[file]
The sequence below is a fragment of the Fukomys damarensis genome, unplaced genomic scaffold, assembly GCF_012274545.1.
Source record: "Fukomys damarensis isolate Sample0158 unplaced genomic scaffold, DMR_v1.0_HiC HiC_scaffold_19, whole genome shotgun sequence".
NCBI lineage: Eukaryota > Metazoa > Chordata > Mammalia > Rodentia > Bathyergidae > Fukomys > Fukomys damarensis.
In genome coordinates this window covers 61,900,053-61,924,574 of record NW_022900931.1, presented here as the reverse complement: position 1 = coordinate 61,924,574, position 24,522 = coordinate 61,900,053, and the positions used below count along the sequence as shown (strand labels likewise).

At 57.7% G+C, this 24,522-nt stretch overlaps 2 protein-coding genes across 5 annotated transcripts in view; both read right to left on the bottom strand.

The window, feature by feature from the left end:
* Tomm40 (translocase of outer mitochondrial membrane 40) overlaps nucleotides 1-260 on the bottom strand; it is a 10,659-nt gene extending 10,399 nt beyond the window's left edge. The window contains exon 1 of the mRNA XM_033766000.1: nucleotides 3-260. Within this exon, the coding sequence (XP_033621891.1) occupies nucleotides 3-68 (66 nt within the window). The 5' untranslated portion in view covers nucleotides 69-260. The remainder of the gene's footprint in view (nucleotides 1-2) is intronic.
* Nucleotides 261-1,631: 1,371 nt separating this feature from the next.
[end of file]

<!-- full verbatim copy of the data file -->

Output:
The sequence below is a fragment of the Fukomys damarensis genome, unplaced genomic scaffold, assembly GCF_012274545.1.
Source record: "Fukomys damarensis isolate Sample0158 unplaced genomic scaffold, DMR_v1.0_HiC HiC_scaffold_19, whole genome shotgun sequence".
NCBI lineage: Eukaryota > Metazoa > Chordata > Mammalia > Rodentia > Bathyergidae > Fukomys > Fukomys damarensis.
In genome coordinates this window covers 61,900,053-61,924,574 of record NW_022900931.1, presented here as the reverse complement: position 1 = coordinate 61,924,574, position 24,522 = coordinate 61,900,053, and the positions used below count along the sequence as shown (strand labels likewise).

At 57.7% G+C, this 24,522-nt stretch overlaps 2 protein-coding genes across 5 annotated transcripts in view; both read right to left on the bottom strand.

The window, feature by feature from the left end:
* Tomm40 (translocase of outer mitochondrial membrane 40) overlaps nucleotides 1-260 on the bottom strand; it is a 10,659-nt gene extending 10,399 nt beyond the window's left edge. The window contains exon 1 of the mRNA XM_033766000.1: nucleotides 3-260. Within this exon, the coding sequence (XP_033621891.1) occupies nucleotides 3-68 (66 nt within the window). The 5' untranslated portion in view covers nucleotides 69-260. The remainder of the gene's footprint in view (nucleotides 1-2) is intronic.
* Nucleotides 261-1,631: 1,371 nt separating this feature from the next.